Private negotiations between city representatives and the police union over new police reforms could be subject to public scrutiny under proposed Board of Supervisors legislation announced on Tuesday.
Advocates and observers of police reform have long criticized private negotiations over the specifics of new policies — so-called “meet-and-confer” sessions — that take place between the San Francisco Police Officers Association and the Department of Human Resources. While the sessions are meant to give the union a chance to bargain over the effects a new policy may have on working conditions, they’re often used to delay or water down reforms, critics argue.
Reform advocates made this clear as they pressured the Board of Supervisors earlier this month to condition police pay raises on including transparency measures in the contract, along with other regulations to meet-and-confer sessions. But those attempts failed; on Tuesday, the board voted 9-2 to approve the raises. Supervisors Hillary Ronen and Dean Preston dissented.
“The pace of reform in San Francisco is far too slow,” Ronen, who introduced the legislation, said at a press conference Tuesday. “And the Department of Human Resources is simply not doing its job and using its power to advance reforms.”
The legislation, which Ronen said she would introduce in the coming weeks, would require the bargaining sessions to be held in public. Just like any other public meeting, members of the public would be notified in advance of the meeting, and an agenda with any corresponding documents would be made available. Additionally, correspondences between the city and the union would be systematically made public.
For David Rizk, a member of the San Francisco Bar Association’s Criminal Justice Task Force, who helped Ronen draft the legislation, the goal is transparency.
“I hope that it permanently changes the dynamic that has permitted SFPOA to have more influence than it’s legally entitled to behind closed doors on reform matters in San Francisco,” he told Mission Local on Tuesday.
Right now, he said, the process cuts out groups that have an interest in influencing police reform, such as the community members, policing experts, city departments like the District Attorney’s and the Public Defender’s office — and even police officers who do not always agree with the union.
If implemented, the law would give these groups “visibility in the process,” Rizk said.
It would also help to deter the union from stalling on reforms. In October, it came to light that the union had stalled the implementation of a policy aimed at police shooting investigations for two-and-a-half years without making substantial changes. If the legislation passes, community members could observe this process and understand what changes are being made — or if any changes are being made at all.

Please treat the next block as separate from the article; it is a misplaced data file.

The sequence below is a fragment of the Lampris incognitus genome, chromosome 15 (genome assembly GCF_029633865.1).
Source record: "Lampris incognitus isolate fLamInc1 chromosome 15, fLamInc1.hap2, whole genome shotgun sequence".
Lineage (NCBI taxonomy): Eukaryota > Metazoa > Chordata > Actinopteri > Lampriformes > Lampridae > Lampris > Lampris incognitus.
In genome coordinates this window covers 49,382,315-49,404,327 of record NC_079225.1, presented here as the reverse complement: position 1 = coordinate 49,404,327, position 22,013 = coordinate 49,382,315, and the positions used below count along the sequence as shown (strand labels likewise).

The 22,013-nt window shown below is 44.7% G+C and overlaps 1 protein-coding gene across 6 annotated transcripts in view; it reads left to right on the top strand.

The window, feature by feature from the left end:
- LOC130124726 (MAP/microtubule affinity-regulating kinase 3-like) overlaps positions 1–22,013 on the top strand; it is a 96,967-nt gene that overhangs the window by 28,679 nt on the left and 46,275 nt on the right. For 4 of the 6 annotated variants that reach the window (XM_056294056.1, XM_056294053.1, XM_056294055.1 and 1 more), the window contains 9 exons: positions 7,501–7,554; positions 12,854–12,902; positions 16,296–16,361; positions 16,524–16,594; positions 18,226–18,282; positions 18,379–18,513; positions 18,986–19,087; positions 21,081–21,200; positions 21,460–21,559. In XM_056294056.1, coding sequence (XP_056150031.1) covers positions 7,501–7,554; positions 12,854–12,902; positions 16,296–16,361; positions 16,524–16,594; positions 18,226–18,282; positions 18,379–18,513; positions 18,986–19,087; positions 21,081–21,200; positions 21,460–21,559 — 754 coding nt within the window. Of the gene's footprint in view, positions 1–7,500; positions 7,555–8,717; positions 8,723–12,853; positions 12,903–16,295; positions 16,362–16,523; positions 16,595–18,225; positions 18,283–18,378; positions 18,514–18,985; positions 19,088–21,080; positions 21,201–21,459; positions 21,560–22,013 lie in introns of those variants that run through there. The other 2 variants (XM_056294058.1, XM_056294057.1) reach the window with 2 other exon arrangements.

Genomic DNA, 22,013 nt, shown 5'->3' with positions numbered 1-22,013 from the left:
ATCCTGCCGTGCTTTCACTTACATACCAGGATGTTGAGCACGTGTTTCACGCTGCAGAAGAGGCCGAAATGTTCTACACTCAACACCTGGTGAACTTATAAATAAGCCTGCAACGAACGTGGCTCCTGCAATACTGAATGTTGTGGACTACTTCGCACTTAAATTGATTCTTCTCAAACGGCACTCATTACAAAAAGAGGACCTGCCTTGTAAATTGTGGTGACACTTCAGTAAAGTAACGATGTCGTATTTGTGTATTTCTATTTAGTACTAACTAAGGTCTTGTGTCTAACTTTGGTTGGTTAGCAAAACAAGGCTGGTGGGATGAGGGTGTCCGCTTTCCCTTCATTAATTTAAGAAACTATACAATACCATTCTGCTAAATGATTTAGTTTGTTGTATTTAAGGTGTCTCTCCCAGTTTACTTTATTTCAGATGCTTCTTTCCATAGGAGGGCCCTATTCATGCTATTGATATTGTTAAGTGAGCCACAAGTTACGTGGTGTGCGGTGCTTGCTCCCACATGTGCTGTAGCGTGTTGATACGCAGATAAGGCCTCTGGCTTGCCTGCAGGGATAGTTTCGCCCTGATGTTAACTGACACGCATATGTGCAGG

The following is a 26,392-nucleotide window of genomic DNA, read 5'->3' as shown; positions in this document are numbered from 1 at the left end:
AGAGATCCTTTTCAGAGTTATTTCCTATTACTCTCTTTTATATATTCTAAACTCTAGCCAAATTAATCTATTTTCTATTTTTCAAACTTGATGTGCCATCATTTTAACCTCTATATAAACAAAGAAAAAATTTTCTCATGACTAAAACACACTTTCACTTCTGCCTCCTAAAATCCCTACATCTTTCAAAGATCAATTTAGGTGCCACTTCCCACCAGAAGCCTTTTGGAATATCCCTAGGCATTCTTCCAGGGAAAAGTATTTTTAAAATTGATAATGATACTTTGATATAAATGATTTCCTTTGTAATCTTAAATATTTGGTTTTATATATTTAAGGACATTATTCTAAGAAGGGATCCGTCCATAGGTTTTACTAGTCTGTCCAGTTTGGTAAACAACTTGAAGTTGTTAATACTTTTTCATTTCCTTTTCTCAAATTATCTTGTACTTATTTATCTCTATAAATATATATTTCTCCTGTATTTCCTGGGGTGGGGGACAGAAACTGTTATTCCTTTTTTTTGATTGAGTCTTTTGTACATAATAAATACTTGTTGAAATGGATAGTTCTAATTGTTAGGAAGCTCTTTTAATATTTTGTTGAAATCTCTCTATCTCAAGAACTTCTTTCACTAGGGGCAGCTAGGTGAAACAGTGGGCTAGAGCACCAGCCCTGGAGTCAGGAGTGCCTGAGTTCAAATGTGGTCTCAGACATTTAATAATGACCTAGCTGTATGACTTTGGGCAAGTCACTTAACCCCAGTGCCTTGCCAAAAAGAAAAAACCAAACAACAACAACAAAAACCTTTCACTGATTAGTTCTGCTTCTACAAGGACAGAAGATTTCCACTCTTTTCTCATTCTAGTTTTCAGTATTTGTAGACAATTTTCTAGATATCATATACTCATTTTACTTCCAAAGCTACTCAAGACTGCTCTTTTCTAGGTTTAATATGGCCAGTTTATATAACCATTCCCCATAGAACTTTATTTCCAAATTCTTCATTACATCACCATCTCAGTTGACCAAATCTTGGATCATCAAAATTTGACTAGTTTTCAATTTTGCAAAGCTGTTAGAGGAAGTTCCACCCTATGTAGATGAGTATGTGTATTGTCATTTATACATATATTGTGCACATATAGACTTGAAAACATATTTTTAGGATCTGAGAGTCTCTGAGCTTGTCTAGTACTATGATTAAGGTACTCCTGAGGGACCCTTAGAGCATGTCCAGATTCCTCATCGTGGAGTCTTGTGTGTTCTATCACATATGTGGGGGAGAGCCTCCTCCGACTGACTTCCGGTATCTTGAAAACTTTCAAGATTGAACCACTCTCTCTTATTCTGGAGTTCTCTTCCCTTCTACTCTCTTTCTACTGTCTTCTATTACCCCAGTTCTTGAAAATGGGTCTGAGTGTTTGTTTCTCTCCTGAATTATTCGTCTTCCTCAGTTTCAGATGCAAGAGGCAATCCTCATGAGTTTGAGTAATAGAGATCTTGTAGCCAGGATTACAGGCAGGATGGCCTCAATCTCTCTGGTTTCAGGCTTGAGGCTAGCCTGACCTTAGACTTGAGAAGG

Ronen said Tuesday that the process is so opaque that she and other city officials are unaware that some policies are being bargained over. “Oftentimes I’m quite surprised with what DHR deems necessary to discuss in the meet-and-confer process,” she said.
This legislative attempt comes after advocates tried and failed to pressure the supes to force a renegotiation of the union’s contract, which cancels a 3-percent raise for police officers in 2021, but guarantees a 6-percent raise over the following two years. They wanted those raises to be tied to limits on the meet-and-confer process, among other reforms.
The contract passed on Tuesday evening without reform stipulations. Ronen did not support it, and called the inevitable conclusion “disturbing” earlier in the day. “While I’m not able to support the contract today — and I’m excited to move this legislation forward — supervisors have different tactical judgments about” how to make changes, she said.
The legislation is being co-sponsored by Matt Haney, Shamann Walton, Dean Preston, Gordon Mar, and Sandra Lee Fewer.
By the time the legislation is up for a vote in January, Fewer will be replaced by Connie Chan, who won the District 1 seat in this month’s election. If Chan supports the legislation, Ronen will have enough to pass the ordinance — though not enough to be safe from a mayoral veto. She will need two more supervisors to make that happen.
Mawuli Tugbenyoh, chief of policy at the Department of Human Resources, declined to comment on the legislation specifically, as it has not been “disclosed” to his department.
“The meet and confer process is governed by” state law, he said in an email. “The Department of Human Resources is in support of additional transparency measures being added to the meet confer process that meet the requirements under state law.”
The San Francisco Police Officers Association has not returned a request for comment.